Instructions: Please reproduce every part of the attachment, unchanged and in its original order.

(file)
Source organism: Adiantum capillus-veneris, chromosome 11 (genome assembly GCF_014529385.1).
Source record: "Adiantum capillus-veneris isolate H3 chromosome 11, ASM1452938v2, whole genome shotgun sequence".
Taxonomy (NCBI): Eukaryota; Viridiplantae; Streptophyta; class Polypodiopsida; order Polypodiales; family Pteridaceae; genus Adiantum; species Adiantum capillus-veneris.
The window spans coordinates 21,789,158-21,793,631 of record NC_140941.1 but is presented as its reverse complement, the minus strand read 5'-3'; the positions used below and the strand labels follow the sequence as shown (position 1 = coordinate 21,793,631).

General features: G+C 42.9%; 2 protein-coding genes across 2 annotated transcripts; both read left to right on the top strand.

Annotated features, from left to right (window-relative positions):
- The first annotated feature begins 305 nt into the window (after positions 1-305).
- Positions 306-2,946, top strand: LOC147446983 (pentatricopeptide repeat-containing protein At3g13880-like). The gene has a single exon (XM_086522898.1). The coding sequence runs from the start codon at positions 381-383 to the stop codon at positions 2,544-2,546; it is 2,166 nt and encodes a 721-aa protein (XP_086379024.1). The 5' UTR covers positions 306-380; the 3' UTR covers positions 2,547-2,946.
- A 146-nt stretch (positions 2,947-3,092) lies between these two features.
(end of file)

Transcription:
Source organism: Adiantum capillus-veneris, chromosome 11 (genome assembly GCF_014529385.1).
Source record: "Adiantum capillus-veneris isolate H3 chromosome 11, ASM1452938v2, whole genome shotgun sequence".
Taxonomy (NCBI): Eukaryota; Viridiplantae; Streptophyta; class Polypodiopsida; order Polypodiales; family Pteridaceae; genus Adiantum; species Adiantum capillus-veneris.
The window spans coordinates 21,789,158-21,793,631 of record NC_140941.1 but is presented as its reverse complement, the minus strand read 5'-3'; the positions used below and the strand labels follow the sequence as shown (position 1 = coordinate 21,793,631).

General features: G+C 42.9%; 2 protein-coding genes across 2 annotated transcripts; both read left to right on the top strand.

Annotated features, from left to right (window-relative positions):
- The first annotated feature begins 305 nt into the window (after positions 1-305).
- Positions 306-2,946, top strand: LOC147446983 (pentatricopeptide repeat-containing protein At3g13880-like). The gene has a single exon (XM_086522898.1). The coding sequence runs from the start codon at positions 381-383 to the stop codon at positions 2,544-2,546; it is 2,166 nt and encodes a 721-aa protein (XP_086379024.1). The 5' UTR covers positions 306-380; the 3' UTR covers positions 2,547-2,946.
- A 146-nt stretch (positions 2,947-3,092) lies between these two features.